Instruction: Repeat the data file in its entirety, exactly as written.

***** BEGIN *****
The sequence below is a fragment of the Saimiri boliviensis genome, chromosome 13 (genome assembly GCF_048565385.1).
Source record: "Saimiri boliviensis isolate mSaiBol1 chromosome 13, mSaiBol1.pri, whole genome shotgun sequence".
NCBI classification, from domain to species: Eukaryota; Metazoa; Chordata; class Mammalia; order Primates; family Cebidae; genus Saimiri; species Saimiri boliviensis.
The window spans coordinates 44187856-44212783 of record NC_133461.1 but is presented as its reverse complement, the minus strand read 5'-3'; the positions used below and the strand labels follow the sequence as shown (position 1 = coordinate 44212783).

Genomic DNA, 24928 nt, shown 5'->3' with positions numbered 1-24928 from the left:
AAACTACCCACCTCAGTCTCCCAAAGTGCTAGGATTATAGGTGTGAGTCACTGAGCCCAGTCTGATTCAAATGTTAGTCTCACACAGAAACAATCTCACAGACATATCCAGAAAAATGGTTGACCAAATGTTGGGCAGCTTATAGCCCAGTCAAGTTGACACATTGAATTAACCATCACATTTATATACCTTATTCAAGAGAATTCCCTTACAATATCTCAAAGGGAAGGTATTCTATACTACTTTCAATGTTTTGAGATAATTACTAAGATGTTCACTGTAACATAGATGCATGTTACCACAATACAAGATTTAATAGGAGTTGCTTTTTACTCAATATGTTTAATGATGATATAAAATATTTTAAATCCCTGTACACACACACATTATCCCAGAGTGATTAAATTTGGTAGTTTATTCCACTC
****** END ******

The sequence below is a fragment of the Saimiri boliviensis genome, chromosome 13 (genome assembly GCF_048565385.1).
Source record: "Saimiri boliviensis isolate mSaiBol1 chromosome 13, mSaiBol1.pri, whole genome shotgun sequence".
NCBI classification, from domain to species: Eukaryota; Metazoa; Chordata; class Mammalia; order Primates; family Cebidae; genus Saimiri; species Saimiri boliviensis.
The window spans coordinates 44187856-44212783 of record NC_133461.1 but is presented as its reverse complement, the minus strand read 5'-3'; the positions used below and the strand labels follow the sequence as shown (position 1 = coordinate 44212783).

Genomic DNA, 24928 nt, shown 5'->3' with positions numbered 1-24928 from the left:
AAACTACCCACCTCAGTCTCCCAAAGTGCTAGGATTATAGGTGTGAGTCACTGAGCCCAGTCTGATTCAAATGTTAGTCTCACACAGAAACAATCTCACAGACATATCCAGAAAAATGGTTGACCAAATGTTGGGCAGCTTATAGCCCAGTCAAGTTGACACATTGAATTAACCATCACATTTATATACCTTATTCAAGAGAATTCCCTTACAATATCTCAAAGGGAAGGTATTCTATACTACTTTCAATGTTTTGAGATAATTACTAAGATGTTCACTGTAACATAGATGCATGTTACCACAATACAAGATTTAATAGGAGTTGCTTTTTACTCAATATGTTTAATGATGATATAAAATATTTTAAATCCCTGTACACACACACATTATCCCAGAGTGATTAAATTTGGTAGTTTATTCCACTC